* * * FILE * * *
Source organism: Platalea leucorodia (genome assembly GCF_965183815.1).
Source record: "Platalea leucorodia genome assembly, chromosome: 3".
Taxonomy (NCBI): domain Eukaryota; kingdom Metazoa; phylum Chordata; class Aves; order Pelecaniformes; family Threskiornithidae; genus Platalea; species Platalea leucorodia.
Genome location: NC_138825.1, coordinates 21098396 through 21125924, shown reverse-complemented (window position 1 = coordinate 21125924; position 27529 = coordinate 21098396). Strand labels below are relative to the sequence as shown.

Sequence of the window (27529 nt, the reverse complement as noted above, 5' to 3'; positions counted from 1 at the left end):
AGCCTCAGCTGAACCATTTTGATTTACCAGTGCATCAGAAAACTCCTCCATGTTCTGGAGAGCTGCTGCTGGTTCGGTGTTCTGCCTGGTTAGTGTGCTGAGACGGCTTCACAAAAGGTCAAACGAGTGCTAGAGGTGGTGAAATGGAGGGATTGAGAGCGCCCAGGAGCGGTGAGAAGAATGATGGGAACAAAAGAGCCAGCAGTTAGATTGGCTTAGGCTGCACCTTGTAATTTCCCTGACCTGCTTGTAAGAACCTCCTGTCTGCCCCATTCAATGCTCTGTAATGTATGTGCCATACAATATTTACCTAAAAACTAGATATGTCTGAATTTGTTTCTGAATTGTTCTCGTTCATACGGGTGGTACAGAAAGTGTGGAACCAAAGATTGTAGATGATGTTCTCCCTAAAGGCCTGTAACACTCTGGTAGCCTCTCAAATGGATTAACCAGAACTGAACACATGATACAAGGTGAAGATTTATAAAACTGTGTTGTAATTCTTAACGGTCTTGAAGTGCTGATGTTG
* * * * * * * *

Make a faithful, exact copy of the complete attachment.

Source organism: Platalea leucorodia (genome assembly GCF_965183815.1).
Source record: "Platalea leucorodia genome assembly, chromosome: 3".
Taxonomy (NCBI): domain Eukaryota; kingdom Metazoa; phylum Chordata; class Aves; order Pelecaniformes; family Threskiornithidae; genus Platalea; species Platalea leucorodia.
Genome location: NC_138825.1, coordinates 21098396 through 21125924, shown reverse-complemented (window position 1 = coordinate 21125924; position 27529 = coordinate 21098396). Strand labels below are relative to the sequence as shown.

Sequence of the window (27529 nt, the reverse complement as noted above, 5' to 3'; positions counted from 1 at the left end):
AGCCTCAGCTGAACCATTTTGATTTACCAGTGCATCAGAAAACTCCTCCATGTTCTGGAGAGCTGCTGCTGGTTCGGTGTTCTGCCTGGTTAGTGTGCTGAGACGGCTTCACAAAAGGTCAAACGAGTGCTAGAGGTGGTGAAATGGAGGGATTGAGAGCGCCCAGGAGCGGTGAGAAGAATGATGGGAACAAAAGAGCCAGCAGTTAGATTGGCTTAGGCTGCACCTTGTAATTTCCCTGACCTGCTTGTAAGAACCTCCTGTCTGCCCCATTCAATGCTCTGTAATGTATGTGCCATACAATATTTACCTAAAAACTAGATATGTCTGAATTTGTTTCTGAATTGTTCTCGTTCATACGGGTGGTACAGAAAGTGTGGAACCAAAGATTGTAGATGATGTTCTCCCTAAAGGCCTGTAACACTCTGGTAGCCTCTCAAATGGATTAACCAGAACTGAACACATGATACAAGGTGAAGATTTATAAAACTGTGTTGTAATTCTTAACGGTCTTGAAGTGCTGATGTTG